With more options than what you're suggesting, but basically weapons stats without any name attached to it so you can flavor it as whatever you like. Including selecting B/P/S damage.


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Pass. I'll take 'possibly inaccurate flavor' over Generic Branding: the Game, even if it increases the possibility of 'Well, actually...' historc opinion discussions.


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Voss wrote:
Pass. I'll take 'possibly inaccurate flavor' over Generic Branding: the Game, even if it increases the possibility of 'Well, actually...' historc opinion discussions.

What's really to be gained by assigning names like arming sword or longsword or whatever, versus just having sets of stats that you select for you weapon that you can then call whatever you like.

Character 1: "How do you have a sword that has the reach quality?"

Character 2: "Well, it's my Really Long Sword".


Slim Jim wrote:
While it's true that a longsword has room for two hands on the hilt, that's not always where both hands were. A knight (as opposed to a fencing master as seen in some of the videos linked on the first page) with a longsword was typically well-armored and could grip his sword anywhere along the length of the blade with his gauntlets. --He could swing it like a club, smashing his opponent's helm with the crossguard, stun him, then jimmy the point through a chink. A spear is too ungainly for that kind of work versus an armored opponent, especially in a very crowded melee with an adjacent opponent while the back end of your spear is hanging out several feet and being knocked around by other movement. The longsword was an all-purpose weapon: it wasn't the best crowbar, the best basher, the best pig-sticker, or the best slicer, and it didn't have lengthy reach -- but it did them all adequately in one package.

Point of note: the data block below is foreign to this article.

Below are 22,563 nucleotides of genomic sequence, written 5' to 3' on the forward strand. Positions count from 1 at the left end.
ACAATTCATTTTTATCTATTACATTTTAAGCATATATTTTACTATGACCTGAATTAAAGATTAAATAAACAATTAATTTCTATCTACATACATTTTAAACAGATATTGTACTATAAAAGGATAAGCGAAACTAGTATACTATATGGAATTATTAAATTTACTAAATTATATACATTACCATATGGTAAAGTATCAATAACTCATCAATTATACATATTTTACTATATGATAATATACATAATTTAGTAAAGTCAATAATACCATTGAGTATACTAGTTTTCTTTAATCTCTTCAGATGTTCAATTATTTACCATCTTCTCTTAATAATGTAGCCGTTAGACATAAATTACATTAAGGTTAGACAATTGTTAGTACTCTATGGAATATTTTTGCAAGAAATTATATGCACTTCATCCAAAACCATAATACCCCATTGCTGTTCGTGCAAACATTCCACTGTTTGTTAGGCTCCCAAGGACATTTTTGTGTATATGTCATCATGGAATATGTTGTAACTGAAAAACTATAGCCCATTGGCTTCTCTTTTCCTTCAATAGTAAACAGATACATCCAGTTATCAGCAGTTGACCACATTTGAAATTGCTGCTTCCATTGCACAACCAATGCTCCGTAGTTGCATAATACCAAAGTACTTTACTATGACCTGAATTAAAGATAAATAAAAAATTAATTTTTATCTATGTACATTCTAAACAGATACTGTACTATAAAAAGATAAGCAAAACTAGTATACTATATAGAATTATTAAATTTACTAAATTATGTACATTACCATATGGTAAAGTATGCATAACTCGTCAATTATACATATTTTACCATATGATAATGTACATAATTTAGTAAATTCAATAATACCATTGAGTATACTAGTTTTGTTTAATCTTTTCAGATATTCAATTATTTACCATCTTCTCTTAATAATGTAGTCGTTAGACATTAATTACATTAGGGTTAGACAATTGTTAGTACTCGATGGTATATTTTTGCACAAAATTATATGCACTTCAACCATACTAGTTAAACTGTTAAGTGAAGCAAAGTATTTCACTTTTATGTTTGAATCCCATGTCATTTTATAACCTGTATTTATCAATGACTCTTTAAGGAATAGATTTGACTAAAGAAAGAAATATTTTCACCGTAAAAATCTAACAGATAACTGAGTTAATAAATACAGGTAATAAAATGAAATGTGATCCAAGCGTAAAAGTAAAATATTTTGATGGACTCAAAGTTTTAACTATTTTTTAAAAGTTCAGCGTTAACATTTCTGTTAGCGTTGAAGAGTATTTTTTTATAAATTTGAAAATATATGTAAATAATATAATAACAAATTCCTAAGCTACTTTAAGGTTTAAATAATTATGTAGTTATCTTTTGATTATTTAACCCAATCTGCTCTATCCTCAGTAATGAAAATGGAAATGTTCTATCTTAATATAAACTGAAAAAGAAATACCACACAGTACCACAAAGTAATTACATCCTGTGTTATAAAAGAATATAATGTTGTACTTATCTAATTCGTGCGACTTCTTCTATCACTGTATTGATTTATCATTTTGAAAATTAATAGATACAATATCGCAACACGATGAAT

Quote:

This is exactly what I said. I am not sure you read my reply at all.

You can stun the opponent in armor with a mace or hammer, but you'll then you'll need a second weapon to get through the...

You can do more than just stun. The weapons can deform plate armour and you will feel it. Especially warhammers had spikes that could be used to penetrate plate. The best weapon to deal with armour is bludgeoning weapons. All knights had daggers also such misericords to stabb through visors.


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Claxon wrote:
Voss wrote:
Pass. I'll take 'possibly inaccurate flavor' over Generic Branding: the Game, even if it increases the possibility of 'Well, actually...' historc opinion discussions.

What's really to be gained by assigning names like arming sword or longsword or whatever, versus just having sets of stats that you select for you weapon that you can then call whatever you like.

Character 1: "How do you have a sword that has the reach quality?"

Character 2: "Well, it's my Really Long Sword".

Well, specifically not having an interaction like that.

Names have a place in the game world, haphazardly jammed together stats and mechanical terminology doesn't.